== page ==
Spatial sounds for javascript

| tags: python, sound, javascript, blind

Statial ("3D") sound greatly enhances games for children who are visually impaired but the audio node in HTML5 doesn't even support panning left and right much less the time delay and filtering of true spatial audio. This post describes a python script I hacked to transform sound files so that they appear to originate from points surrounding the listener.

I used the HRTF Measurements of a KEMAR Dummy-Head Microphone made at MIT in 1994 and freely available on the web. The compact folder in my git repo is the result of unpacking compact.tar.Z. The files contain the impulse response for the left and right ear for a source positioned 1.4 meters away from an anatomically correct head at many different azimuth and elevation angles.

The script uses sox to convert whatever sound format you give it to a single channel sampled at 22050Hz. Then it steps in 5 degree increments from 0 degrees (directly in front) to 180 degrees (directly behind) around the right side. It filters the sound with the left and right ear impulse responses and encodes it into mp3 and ogg format. It then swaps the left and right channels to produce the corresponding file for the left side (negative azimuth angles). I only generate positions in the horizontal plane but other elevations from -40 to 90 degrees are possible with the provided HRTFs.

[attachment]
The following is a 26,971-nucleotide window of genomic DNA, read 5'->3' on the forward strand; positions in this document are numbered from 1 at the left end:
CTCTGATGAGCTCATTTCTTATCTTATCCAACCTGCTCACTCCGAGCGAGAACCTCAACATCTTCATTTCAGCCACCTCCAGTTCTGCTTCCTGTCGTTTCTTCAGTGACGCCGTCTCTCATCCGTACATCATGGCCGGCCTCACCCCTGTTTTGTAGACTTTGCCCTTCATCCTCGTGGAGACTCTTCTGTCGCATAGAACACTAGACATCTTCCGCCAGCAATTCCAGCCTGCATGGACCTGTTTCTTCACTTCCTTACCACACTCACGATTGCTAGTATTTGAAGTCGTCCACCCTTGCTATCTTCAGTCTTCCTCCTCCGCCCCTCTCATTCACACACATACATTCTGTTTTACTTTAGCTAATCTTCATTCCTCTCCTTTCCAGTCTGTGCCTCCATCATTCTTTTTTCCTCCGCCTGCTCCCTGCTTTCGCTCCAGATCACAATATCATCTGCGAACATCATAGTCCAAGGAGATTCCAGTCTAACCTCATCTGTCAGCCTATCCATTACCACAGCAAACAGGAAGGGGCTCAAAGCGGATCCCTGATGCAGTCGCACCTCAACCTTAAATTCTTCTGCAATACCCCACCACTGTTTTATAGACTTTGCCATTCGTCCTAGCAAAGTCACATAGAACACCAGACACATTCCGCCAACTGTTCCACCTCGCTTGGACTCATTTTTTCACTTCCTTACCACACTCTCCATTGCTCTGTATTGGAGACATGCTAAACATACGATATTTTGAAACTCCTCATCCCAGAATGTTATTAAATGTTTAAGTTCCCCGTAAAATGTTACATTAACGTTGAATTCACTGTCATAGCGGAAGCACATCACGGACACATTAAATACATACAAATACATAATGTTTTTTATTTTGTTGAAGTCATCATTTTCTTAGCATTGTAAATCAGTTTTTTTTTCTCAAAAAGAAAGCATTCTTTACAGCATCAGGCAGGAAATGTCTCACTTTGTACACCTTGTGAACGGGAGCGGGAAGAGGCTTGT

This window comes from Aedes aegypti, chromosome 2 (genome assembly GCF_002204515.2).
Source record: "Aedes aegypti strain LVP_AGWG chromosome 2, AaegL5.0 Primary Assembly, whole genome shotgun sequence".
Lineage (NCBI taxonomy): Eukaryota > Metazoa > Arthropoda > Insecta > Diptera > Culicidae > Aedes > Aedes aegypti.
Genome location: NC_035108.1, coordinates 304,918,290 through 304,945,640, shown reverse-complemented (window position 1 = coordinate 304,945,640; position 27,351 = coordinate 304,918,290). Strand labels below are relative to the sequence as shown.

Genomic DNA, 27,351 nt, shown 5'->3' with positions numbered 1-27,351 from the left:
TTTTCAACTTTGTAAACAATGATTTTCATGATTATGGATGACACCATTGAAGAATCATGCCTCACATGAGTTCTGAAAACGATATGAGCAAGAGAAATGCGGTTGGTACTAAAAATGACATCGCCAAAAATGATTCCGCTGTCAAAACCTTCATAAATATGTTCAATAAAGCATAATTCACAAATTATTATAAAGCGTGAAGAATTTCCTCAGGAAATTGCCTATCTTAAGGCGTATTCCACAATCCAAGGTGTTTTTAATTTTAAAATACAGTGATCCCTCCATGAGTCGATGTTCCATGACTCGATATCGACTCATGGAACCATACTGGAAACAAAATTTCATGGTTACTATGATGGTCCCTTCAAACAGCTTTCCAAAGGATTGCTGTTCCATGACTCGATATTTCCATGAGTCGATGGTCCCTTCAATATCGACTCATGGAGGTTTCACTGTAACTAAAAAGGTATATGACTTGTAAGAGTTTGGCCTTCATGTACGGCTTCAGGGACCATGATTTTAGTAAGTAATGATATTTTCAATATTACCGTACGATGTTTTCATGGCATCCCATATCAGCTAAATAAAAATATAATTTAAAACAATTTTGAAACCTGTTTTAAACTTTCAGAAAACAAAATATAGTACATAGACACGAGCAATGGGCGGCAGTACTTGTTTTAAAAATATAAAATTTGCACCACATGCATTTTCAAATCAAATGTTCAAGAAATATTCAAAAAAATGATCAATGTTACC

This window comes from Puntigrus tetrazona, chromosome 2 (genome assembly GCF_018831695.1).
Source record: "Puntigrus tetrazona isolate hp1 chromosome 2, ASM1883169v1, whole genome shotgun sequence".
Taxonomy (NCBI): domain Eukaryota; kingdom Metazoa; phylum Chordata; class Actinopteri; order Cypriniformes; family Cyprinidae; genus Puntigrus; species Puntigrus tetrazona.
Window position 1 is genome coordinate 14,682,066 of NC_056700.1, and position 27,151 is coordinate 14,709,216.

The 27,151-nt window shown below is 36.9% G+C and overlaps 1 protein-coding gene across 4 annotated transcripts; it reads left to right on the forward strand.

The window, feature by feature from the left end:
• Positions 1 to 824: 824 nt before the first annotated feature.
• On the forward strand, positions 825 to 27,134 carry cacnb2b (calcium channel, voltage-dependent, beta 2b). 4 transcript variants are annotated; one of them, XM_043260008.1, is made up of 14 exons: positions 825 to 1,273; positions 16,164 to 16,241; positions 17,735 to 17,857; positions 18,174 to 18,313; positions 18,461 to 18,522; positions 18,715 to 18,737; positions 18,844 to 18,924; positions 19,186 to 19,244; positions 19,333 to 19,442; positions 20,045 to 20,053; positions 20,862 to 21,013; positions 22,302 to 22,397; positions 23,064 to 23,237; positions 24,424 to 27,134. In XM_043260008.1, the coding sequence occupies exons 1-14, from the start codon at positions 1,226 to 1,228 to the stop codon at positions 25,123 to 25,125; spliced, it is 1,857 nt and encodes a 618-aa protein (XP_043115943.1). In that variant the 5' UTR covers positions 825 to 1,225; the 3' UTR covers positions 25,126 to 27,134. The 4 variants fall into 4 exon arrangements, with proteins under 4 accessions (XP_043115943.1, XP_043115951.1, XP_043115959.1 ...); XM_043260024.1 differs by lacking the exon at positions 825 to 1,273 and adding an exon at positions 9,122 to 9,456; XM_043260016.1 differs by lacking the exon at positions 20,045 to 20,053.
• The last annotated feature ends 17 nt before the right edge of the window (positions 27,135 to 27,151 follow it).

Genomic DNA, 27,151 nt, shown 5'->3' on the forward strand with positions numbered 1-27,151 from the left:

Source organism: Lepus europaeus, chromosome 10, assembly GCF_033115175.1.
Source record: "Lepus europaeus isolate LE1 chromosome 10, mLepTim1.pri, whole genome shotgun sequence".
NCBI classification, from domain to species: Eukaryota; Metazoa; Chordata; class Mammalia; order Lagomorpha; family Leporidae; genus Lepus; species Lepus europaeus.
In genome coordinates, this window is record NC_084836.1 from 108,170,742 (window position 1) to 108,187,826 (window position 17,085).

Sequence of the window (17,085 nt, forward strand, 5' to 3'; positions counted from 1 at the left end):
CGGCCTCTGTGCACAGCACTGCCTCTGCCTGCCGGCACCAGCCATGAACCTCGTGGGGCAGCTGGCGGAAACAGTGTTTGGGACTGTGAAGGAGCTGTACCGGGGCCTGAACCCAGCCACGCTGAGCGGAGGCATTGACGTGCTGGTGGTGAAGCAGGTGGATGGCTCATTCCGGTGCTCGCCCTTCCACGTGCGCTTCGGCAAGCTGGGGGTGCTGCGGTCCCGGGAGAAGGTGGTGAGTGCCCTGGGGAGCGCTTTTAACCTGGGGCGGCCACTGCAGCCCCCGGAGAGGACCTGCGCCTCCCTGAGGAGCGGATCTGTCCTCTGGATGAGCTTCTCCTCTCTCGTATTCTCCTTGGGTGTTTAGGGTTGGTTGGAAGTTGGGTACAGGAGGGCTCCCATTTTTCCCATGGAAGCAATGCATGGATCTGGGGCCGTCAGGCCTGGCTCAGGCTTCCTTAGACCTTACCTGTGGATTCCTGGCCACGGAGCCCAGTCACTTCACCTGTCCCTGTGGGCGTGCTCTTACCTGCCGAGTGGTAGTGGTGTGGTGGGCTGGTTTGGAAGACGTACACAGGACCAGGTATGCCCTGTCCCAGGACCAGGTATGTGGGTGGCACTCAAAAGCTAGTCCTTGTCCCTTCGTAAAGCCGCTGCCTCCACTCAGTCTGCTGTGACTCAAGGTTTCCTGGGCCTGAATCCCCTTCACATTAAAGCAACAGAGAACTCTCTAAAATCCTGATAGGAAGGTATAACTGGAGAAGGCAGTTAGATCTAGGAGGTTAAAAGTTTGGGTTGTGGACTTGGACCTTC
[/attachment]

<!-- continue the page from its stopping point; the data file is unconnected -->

The github repository is here: You'll need python, numpy, and scipy as well as sox to run the script.

Running the script like this:

python laser.mp3 laser
would read a sound file named laser.mp3 and produce 142 files in a folder named laser.

Given the sound files, we should be able to simulate the sound of an enemy spaceship flyby starting with laser/a-90.ogg and advancing to laser/a90.ogg in whatever steps seem appropriate. I may write a little wrapper script for jsonic to automatically choose the sound file and volume based on angle and distance. Of course, not every game will need all the files; simply choose the ones you need. For example, I doubt we need 5 degree steps, 10 or even 15 degree steps should sound fine.

I'm hopeful we can have some new spatial sound games ready for Maze Day 2011.